• Methane / hydrocarbons
  • Ammonia

This isn't all that diverse, as most of these creatures will be able to breathe to some extent in a reduced number of environments without harmful reactions occurring. You can lump humans in with most nitrogen breathers, and almost all aquatic species will rely on fresh water; sharing may reduce space taken significantly.

It is important to note that other compounds may be mixed in - for example, a saltwater species will not survive in freshwater, and an oxygen-breather won't enjoy carbon monoxide - so that should be factored in to your environments.

Finally, there may be unique cases out there. For these individuals, you are welcome to have separate rooms / systems rigged with pumps; you can simulate the environment they need.

In short, it's not that hard to build rooms for most species.


However

Consider that most species' ships will already have environments tailored to them, and that individual organisms will come prepared to travel through the environments of both their previous and their destination planets.

This means that they will carry breathing apparatus, and most likely temperature and pressure suits as well.

It's not so much of an inconvenience to keep them together in one environment when that's the norm, and they came prepared.

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  • $\begingroup$ C J Cherryh decided to just have oxygen-breathers and methane-breathers on her stations. Since they didn't have much in common anyway they didn't have much to say to each other, but if they did there was a big window and some translation devices. She had other more exotic entities too, and the difficulty of communication added spice to the plot. $\endgroup$ – RedSonja Dec 20 '16 at 15:19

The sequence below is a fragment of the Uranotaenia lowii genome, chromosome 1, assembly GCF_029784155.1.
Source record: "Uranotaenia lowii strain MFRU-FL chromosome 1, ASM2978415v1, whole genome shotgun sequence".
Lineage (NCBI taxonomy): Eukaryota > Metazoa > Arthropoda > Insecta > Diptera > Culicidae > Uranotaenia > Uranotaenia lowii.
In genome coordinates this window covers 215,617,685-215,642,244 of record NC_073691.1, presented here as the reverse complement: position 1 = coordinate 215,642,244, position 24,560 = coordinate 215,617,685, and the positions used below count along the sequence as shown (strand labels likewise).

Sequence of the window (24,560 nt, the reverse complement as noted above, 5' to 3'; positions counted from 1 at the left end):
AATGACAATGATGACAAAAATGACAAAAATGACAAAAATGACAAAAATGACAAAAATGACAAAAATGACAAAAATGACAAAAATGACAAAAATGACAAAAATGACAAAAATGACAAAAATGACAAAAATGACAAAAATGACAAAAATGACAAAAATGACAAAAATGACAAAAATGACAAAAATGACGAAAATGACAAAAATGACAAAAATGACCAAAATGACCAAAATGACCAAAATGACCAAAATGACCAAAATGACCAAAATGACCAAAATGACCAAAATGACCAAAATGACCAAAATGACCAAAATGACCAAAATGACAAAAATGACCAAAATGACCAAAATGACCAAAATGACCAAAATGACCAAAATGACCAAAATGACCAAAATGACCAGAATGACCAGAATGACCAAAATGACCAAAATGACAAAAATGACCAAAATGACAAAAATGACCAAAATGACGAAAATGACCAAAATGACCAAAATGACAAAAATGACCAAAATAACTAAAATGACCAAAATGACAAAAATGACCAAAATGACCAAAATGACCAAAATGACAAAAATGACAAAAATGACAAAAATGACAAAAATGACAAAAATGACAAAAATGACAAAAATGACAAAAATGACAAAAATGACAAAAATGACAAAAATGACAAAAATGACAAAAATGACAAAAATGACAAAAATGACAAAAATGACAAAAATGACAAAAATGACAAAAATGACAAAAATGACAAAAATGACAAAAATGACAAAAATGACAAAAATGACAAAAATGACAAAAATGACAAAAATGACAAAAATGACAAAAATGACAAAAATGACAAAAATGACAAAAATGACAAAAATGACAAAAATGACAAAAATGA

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Space Station V has a mandate to ensure the survival and moderate levels of comfort for all species routed through its facilities.

A limited number of self-contained hermetically sealed environments are provided for the comfort of transit passengers using the most common atmospheres.

In the unfortunate event of death or irretrievable loss of dignity, reasonable compensation will be paid to any family/herd members. Registration should be made by filling in a form at this web site - Reporting a Death

If there are any questions, please use the Live Chat

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    $\begingroup$ That Live Chat link gives a Page not found. Maybe login is required? $\endgroup$ – user3106 Dec 19 '16 at 13:09
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    $\begingroup$ @Jan - Users are requested to go to this page to report web site issues. Or failing that, this one. $\endgroup$ – user10945 Dec 19 '16 at 13:19
  • $\begingroup$ @Pᴇᴛᴇ there is the domain example.com (and example.org, example.net) for just this use case. $\endgroup$ – Paŭlo Ebermann Dec 19 '16 at 23:50
  • $\begingroup$ @PaŭloEbermann - The domain I used was intentional and for satirical reasons. I was hoping this would be somewhat obvious given the satirical nature of Joe's question. $\endgroup$ – user10945 Dec 20 '16 at 6:54
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    $\begingroup$ I like the broken links. Sorry, I was replying to Paulo, should have been more clear. $\endgroup$ – Sir Adelaide Dec 21 '16 at 6:14